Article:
Academic journal article Journal of Small Business Management

Computer Fraud Perpetrated against Small Independent Food Retailers during the Direct Store Delivery Process

Academic journal article Journal of Small Business Management

Computer Fraud Perpetrated against Small Independent Food Retailers during the Direct Store Delivery Process

Article excerpt

The retail grocery industry is serviced by truck wholesalers known as vendors, delivery persons, or route salespersons. The merchandise delivered by these individuals supplements central grocery distribution center deliveries and consists of items such as beer, soft drinks, potato chips, bread, and milk. Such transactions are referred to as direct store deliveries (DSD) with products coming directly from an independent distributor rather than from a central grocery warehouse.

The retail food industry is more susceptible to delivery problems than other retail sectors because of high stock turnover. High stock turnover increases the number of direct store deliveries and, as a result, increases opportunities for vendors to steal. Opportunity to steal is one of five separate but interrelated theoretical paradigms identified by Hollinger and Clark (1985) as being used to explain workplace theft. As explained by this set of hypotheses, almost every employee can be tempted to steal from his or her employer (Astor 1972, Henry 1982). The key to understanding why employees may take company money or property lies in knowing the relative levels of opportunity available to them to steal (Hemphill 1969, Hollinger and Clark 1985). Thus, one element in reducing employee theft, according to this theory, consists of constraining opportunities to steal in the work environment.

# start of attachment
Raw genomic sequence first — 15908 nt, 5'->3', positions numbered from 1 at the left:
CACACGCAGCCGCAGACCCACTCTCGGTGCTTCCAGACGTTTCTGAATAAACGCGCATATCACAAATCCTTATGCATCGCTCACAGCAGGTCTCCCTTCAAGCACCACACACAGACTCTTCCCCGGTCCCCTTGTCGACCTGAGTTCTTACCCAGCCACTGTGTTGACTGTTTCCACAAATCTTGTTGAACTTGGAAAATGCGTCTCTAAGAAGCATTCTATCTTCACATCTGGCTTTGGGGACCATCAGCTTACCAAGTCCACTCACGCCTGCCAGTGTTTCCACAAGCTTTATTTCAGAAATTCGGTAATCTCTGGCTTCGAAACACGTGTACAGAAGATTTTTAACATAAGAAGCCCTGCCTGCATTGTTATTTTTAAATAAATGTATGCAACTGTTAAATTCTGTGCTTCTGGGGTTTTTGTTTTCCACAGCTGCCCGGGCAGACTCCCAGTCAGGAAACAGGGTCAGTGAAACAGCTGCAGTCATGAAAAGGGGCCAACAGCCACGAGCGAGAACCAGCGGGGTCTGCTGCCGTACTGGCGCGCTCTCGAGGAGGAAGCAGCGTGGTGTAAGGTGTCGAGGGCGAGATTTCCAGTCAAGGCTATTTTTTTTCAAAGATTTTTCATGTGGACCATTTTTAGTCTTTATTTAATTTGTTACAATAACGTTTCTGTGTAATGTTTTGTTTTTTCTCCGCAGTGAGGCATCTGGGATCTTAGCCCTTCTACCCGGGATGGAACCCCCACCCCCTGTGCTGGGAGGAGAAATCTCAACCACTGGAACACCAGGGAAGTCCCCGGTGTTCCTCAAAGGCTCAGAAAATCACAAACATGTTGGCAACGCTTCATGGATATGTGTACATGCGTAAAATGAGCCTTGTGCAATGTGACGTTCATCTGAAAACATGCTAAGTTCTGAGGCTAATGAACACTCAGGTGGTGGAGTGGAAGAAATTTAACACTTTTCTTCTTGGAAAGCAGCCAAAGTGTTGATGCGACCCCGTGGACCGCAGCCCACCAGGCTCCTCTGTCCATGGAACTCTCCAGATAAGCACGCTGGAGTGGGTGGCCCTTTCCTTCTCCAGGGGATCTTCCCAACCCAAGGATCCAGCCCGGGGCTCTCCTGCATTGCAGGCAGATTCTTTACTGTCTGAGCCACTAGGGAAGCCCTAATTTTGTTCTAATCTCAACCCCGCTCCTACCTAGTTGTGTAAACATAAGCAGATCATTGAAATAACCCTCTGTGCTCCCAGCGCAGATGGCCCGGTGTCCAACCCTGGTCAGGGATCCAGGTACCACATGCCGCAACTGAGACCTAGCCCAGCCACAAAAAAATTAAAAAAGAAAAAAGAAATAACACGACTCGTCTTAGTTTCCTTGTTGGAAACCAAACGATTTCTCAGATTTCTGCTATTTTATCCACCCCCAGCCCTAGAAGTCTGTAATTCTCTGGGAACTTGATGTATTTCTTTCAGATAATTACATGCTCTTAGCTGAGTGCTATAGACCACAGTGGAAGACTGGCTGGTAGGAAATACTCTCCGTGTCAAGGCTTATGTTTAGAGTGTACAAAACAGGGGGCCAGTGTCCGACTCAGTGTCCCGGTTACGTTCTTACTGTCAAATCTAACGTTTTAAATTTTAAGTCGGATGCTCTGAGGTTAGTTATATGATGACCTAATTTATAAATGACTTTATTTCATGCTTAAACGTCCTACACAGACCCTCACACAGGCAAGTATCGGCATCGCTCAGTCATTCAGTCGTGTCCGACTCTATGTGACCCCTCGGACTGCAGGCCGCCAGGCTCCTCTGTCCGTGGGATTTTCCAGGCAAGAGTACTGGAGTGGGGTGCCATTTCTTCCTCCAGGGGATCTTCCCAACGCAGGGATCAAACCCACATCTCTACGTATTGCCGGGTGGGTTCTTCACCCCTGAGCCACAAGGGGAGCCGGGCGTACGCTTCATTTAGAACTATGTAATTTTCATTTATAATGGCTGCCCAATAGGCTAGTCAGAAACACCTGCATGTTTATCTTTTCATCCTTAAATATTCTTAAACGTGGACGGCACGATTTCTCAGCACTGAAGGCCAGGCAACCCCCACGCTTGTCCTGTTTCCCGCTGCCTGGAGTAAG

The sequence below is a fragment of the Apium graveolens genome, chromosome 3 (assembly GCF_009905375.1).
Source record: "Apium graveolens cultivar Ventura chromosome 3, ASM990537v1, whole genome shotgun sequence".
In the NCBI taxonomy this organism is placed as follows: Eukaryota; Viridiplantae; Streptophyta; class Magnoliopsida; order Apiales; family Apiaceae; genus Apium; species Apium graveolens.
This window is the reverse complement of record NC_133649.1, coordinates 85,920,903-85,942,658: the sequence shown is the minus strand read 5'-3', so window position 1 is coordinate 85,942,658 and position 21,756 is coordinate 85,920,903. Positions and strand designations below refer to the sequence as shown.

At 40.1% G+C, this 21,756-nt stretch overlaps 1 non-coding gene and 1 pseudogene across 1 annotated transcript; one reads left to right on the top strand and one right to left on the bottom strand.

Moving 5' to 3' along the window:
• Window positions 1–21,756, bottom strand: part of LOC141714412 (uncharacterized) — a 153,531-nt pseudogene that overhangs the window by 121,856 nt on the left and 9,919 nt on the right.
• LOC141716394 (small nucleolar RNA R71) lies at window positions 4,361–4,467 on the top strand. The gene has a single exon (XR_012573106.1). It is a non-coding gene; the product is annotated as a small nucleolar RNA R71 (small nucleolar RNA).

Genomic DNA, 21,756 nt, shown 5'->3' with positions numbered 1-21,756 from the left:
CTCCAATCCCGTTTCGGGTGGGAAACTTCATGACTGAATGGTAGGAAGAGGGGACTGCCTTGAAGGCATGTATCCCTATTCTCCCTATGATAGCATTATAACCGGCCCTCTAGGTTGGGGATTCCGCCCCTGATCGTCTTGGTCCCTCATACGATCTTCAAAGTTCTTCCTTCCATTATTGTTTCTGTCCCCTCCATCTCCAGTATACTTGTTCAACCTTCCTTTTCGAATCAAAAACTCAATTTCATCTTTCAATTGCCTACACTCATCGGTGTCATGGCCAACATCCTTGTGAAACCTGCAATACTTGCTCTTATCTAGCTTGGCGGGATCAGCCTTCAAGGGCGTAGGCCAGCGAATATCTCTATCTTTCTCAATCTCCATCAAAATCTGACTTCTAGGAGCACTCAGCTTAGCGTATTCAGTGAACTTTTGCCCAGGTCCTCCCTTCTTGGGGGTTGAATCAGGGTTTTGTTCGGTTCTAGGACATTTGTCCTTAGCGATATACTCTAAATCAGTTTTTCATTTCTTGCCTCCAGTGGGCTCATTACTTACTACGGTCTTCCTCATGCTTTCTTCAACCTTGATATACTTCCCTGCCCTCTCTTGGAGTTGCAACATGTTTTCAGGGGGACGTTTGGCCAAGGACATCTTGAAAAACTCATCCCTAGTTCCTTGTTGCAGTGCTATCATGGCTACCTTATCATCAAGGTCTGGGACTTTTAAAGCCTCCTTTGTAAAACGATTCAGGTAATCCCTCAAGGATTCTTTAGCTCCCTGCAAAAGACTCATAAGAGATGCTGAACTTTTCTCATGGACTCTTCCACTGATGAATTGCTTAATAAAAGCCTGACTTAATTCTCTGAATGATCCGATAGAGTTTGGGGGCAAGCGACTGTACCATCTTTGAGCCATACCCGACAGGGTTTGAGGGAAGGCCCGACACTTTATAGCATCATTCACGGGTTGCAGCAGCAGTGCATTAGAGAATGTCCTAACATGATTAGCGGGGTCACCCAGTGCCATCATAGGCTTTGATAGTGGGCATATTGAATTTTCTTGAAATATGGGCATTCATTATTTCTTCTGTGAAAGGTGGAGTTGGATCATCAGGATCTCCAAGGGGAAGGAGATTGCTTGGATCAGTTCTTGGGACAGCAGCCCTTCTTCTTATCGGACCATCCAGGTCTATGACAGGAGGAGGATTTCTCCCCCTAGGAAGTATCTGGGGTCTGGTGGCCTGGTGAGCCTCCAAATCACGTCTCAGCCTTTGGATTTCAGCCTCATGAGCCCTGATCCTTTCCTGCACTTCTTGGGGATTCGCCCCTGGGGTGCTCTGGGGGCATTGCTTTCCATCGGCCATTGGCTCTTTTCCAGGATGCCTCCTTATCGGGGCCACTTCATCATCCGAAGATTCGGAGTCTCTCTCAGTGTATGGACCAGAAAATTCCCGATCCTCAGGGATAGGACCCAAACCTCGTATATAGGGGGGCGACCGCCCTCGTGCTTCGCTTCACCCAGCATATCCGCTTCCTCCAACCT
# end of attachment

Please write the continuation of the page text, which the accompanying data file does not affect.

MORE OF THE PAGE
The emergence of computers in the DSD process has created a number of new opportunities for delivery persons to steal, especially from small independent food retailers who have fewer resources to devote to loss prevention than their larger counterparts (Berman and Evans 1989). This exploratory study addresses the knowledge gap that exists in the grocery industry between the emergence of computers in the DSD process and the theft opportunities that these computers have created.

DSD THEFT

Much of what has been written concerning DSD theft is experiential, observational, and self-reported, and comes primarily from loss prevention consultants in the grocery industry. While there is no consensus regarding the causes or dollar amounts of such theft, most experts agree the problem is widespread and significant. For example, a U.S. industry-wide study of 34,000 convenience stores conducted by SRI International (1980) concluded that approximately 25 percent of theft in the convenience store industry involves vendors working alone or in collusion with employees. They estimate that such shrinkage amounts to millions of dollars annually. Fensholt's (1980) estimates are even higher. She suggests that improperly checked route salespersons steal as much as one-third of what is supposed to be delivered. Because much of this sort of crime goes undiscovered or unreported, Fensholt believes this estimate is probably low. She normally attributes the greatest percentage of retail theft to employees, but in grocery and convenience stores believes that vendors steal as much.

This is interesting in light of a recent London House Inc. survey (Bennett 1990) which found that 43 percent of supermarket employees admitted some theft of cash or property. The anonymous results showed "that people who steal perceive themselves as average people in a dishonest world" (Bennett 1990, B1). This is consistent with estimates by Henry (1982) that 85 percent of employees are basically honest individuals who are faced with the opportunity to steal and the ability to justify their actions. Additional support by Crawley (1982) also indicates that vendors steal as much as employees in supermarkets. He breaks down the problem even further by suggesting that among vendors, beer vendors account for the greatest dollar loss.

But as Hollinger and Clark (1982) aptly point out, dwelling solely upon the dollar-impact or prevalence issue may lead to a dead end, given the more important unanswered questions. One of those questions concerns the techniques and circumstances under which vendor theft occurs. …

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